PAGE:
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Three Monkeys [DVD] [2008]

3.6 out of 5 stars 17 customer reviews

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Product details

  • Actors: Yavuz Bingol, Hatice Aslan, Ahmet Rifat Sungar, Ercan Kesal, Cafer Köse
  • Directors: Nuri Bilge Ceylan
  • Writers: Ercan Kesal, Nuri Bilge Ceylan, Ebru Ceylan
  • Producers: Nuri Bilge Ceylan, Cemal Noyan, Fabienne Vonier, Valerio De Paolis, Zeynep Ozbatur Atakan
  • Format: PAL
  • Language: Turkish
  • Region: Region 2 (This DVD may not be viewable outside Europe. Read more about DVD formats.)
  • Number of discs: 1
  • Classification: 15
  • Studio: Drakes Avenue
  • DVD Release Date: 6 July 2009
  • Run Time: 109 minutes
  • Average Customer Review: 3.6 out of 5 stars  See all reviews (17 customer reviews)
  • ASIN: B0029X41LA
  • Amazon Bestsellers Rank: 20,337 in DVD & Blu-ray (See Top 100 in DVD & Blu-ray)

Product Description

Turkish director Nuri Bilge Ceylan's film tells the story of a family blown apart by lies and non-communication. When Servet (Ercan Kesal), a politician involved in a car accident, asks his driver Eyup (Yavoz Bingol) to take the rap - a short jail sentence - in return for a financial reward, the driver's wife Hacer (Hatice Aslan) and teenage son Ismail (Ritaf Sungar) are inevitably affected by Eyup's decision to take the money. Wishing to help her son, Hacer approaches Servet for an advance, and soon gets more involved with him than she bargained for. Before long, all four characters find themselves trapped in a tangled web of guilt and deceit...

Customer Reviews

Top Customer Reviews

Format: DVD
Nuri Bilge Ceylan is quickly becoming my favourite all time director. He deals in subtle tensions, stark, slow and intriguing camera shots a la Tarkovsky (but the shots don't strike one as elegaic as Tarkovsky, partly because Nuri Bilge Ceylan doesn't use a lot of camera movement) and incredible focus, plot-wise, on the problems of the 21st Century.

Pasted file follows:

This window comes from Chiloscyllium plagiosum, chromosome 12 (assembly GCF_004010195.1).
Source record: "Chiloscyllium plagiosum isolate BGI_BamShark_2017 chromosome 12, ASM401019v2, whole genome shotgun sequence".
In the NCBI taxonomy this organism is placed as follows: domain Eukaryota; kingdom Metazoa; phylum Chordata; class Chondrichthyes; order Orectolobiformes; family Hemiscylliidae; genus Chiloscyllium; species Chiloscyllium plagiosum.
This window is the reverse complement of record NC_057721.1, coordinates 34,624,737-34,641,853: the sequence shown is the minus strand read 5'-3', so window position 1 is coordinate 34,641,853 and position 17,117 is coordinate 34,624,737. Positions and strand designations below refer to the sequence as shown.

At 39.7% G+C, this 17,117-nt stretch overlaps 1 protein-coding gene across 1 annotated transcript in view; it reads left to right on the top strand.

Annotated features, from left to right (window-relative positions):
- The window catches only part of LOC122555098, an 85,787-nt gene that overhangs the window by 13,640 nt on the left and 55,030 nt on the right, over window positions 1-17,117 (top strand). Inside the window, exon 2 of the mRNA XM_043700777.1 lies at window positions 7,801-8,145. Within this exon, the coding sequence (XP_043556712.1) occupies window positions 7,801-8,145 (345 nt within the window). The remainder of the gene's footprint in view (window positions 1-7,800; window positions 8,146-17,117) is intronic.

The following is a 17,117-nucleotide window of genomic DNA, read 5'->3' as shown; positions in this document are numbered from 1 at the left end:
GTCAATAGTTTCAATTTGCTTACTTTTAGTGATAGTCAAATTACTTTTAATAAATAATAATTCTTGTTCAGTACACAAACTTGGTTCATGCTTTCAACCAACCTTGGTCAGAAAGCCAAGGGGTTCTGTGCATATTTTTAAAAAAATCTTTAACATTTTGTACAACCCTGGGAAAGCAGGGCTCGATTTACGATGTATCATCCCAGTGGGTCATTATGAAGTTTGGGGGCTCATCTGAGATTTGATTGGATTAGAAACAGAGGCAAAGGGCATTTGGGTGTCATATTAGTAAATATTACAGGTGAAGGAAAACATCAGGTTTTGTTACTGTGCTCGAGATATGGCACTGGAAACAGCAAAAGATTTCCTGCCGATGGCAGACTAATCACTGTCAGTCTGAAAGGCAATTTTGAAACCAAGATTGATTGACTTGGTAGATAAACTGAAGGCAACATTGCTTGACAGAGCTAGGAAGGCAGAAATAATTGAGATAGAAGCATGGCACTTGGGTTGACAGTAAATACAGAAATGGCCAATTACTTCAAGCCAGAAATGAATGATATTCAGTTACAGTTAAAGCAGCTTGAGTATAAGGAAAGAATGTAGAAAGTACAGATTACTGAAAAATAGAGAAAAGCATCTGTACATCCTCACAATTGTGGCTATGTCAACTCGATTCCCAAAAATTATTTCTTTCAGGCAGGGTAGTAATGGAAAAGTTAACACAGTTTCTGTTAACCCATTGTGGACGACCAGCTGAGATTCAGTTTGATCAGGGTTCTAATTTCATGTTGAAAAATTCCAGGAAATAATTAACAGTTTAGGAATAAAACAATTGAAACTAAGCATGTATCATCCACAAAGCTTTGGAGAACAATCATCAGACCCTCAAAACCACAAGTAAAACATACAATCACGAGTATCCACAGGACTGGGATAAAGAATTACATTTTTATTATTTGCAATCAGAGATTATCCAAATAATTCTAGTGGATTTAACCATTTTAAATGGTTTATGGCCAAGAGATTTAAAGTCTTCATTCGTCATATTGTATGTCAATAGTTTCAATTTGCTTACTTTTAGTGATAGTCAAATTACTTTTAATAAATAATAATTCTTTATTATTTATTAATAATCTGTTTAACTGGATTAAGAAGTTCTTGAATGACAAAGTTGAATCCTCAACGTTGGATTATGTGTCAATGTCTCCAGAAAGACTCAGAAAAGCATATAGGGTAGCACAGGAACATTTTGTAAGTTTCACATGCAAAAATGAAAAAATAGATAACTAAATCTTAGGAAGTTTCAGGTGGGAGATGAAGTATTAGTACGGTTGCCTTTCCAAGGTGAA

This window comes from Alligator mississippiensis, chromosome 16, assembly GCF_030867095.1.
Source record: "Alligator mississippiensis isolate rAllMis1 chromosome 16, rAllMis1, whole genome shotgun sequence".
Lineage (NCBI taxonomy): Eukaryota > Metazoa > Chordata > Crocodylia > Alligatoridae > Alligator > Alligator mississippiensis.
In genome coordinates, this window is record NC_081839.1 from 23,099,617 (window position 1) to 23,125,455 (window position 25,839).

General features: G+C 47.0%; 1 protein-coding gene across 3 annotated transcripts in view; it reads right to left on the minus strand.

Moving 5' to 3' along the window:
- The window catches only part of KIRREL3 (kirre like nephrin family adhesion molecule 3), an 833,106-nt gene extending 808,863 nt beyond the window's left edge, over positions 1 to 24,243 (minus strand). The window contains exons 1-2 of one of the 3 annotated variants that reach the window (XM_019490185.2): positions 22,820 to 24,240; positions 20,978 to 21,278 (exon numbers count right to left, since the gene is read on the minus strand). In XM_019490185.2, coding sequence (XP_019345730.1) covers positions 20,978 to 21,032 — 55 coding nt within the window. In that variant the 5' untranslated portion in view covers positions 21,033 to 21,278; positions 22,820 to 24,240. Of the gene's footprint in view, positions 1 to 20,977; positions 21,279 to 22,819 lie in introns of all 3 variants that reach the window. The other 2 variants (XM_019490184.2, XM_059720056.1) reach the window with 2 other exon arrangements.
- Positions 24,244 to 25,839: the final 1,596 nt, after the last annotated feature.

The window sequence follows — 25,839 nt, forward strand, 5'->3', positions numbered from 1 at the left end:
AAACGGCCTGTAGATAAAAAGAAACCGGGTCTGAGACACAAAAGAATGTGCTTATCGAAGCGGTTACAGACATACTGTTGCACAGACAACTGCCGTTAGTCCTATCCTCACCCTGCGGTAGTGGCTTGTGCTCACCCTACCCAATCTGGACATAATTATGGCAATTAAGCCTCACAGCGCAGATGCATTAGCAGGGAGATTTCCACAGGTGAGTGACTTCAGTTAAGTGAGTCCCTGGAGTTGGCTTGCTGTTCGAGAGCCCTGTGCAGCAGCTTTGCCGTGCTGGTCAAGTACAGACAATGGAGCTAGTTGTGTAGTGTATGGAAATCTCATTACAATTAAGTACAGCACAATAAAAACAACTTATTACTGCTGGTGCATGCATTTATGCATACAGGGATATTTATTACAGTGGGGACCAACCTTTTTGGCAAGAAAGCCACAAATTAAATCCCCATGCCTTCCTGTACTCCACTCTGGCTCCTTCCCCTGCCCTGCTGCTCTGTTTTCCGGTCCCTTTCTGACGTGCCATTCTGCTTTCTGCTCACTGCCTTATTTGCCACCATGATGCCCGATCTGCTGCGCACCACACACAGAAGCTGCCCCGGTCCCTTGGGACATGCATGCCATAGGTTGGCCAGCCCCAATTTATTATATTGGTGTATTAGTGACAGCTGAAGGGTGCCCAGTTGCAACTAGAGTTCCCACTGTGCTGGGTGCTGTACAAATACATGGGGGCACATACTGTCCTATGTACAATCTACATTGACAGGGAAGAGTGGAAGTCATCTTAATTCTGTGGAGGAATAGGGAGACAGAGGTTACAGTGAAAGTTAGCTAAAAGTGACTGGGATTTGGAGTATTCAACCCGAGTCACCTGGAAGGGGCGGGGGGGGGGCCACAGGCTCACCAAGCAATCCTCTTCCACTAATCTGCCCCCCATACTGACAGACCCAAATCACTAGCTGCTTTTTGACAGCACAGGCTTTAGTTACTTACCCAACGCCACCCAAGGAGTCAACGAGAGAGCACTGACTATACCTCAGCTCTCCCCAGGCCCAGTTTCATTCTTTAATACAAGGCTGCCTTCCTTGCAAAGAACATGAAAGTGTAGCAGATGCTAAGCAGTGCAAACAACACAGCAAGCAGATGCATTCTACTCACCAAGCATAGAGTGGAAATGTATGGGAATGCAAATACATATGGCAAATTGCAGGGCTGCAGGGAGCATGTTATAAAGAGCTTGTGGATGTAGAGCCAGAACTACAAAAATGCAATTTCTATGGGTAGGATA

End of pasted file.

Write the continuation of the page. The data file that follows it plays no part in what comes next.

In this film it seems that the ingredients are all pulling perfectly in the same direction. A husband takes the fall for his politician friend and is jailed while his friend is voted in. His son provides the contrast to how the younger generation reacts and understands the father's situation. The wife then has an illicit affair with the politician friend while her husband is in jail. As with Uzak, the characters' actions, along with their psychic twists and turns, are moulded slowly and thoughtfully (not to everyone's taste I admit) and the film looks starker and more thriller-like, image-wise, than Uzak was.

Three Monkeys also acts as a great analysis of political denial, and I like the way that it intertwines the personal and the political in taking on an analysis and criticism of the family as a whole. The title also intrigues... are these three characters simply animals who have evolved in order to play dumb about themselves and each other? Is it a metaphor for the corruption of Turkish politics and Turkish culture? The movie is deep enough to probe these questions in their fundamental and universal aspects though, which, I think, a good piece of art should strive to do.

All in all, the question of political denial, political will and political risk-taking all seem to me to be very intriguing human problems in 2009, and, under Bilge Ceylan's subtle and engaging direction, make for a stunning and illuminating statement.
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By L. Davidson VINE VOICE on 14 Sept. 2014
Format: DVD Verified Purchase